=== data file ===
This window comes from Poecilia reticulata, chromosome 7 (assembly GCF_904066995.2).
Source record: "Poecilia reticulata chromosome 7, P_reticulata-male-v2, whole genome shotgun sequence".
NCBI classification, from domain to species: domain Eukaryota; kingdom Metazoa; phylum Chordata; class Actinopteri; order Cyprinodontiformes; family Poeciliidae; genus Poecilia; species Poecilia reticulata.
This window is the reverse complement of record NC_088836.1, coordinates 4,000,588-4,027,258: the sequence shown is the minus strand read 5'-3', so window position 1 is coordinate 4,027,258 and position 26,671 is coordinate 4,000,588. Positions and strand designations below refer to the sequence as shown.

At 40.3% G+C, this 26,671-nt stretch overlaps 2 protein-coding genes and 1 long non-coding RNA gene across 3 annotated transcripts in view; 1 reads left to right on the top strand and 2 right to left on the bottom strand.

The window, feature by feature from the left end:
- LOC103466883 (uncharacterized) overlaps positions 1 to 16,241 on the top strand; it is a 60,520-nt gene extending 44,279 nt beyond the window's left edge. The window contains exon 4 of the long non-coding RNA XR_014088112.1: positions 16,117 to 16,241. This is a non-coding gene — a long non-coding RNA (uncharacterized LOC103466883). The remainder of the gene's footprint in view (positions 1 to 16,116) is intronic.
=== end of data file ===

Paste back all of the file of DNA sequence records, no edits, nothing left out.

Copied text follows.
This window comes from Poecilia reticulata, chromosome 7 (assembly GCF_904066995.2).
Source record: "Poecilia reticulata chromosome 7, P_reticulata-male-v2, whole genome shotgun sequence".
NCBI classification, from domain to species: domain Eukaryota; kingdom Metazoa; phylum Chordata; class Actinopteri; order Cyprinodontiformes; family Poeciliidae; genus Poecilia; species Poecilia reticulata.
This window is the reverse complement of record NC_088836.1, coordinates 4,000,588-4,027,258: the sequence shown is the minus strand read 5'-3', so window position 1 is coordinate 4,027,258 and position 26,671 is coordinate 4,000,588. Positions and strand designations below refer to the sequence as shown.

At 40.3% G+C, this 26,671-nt stretch overlaps 2 protein-coding genes and 1 long non-coding RNA gene across 3 annotated transcripts in view; 1 reads left to right on the top strand and 2 right to left on the bottom strand.

The window, feature by feature from the left end:
- LOC103466883 (uncharacterized) overlaps positions 1 to 16,241 on the top strand; it is a 60,520-nt gene extending 44,279 nt beyond the window's left edge. The window contains exon 4 of the long non-coding RNA XR_014088112.1: positions 16,117 to 16,241. This is a non-coding gene — a long non-coding RNA (uncharacterized LOC103466883). The remainder of the gene's footprint in view (positions 1 to 16,116) is intronic.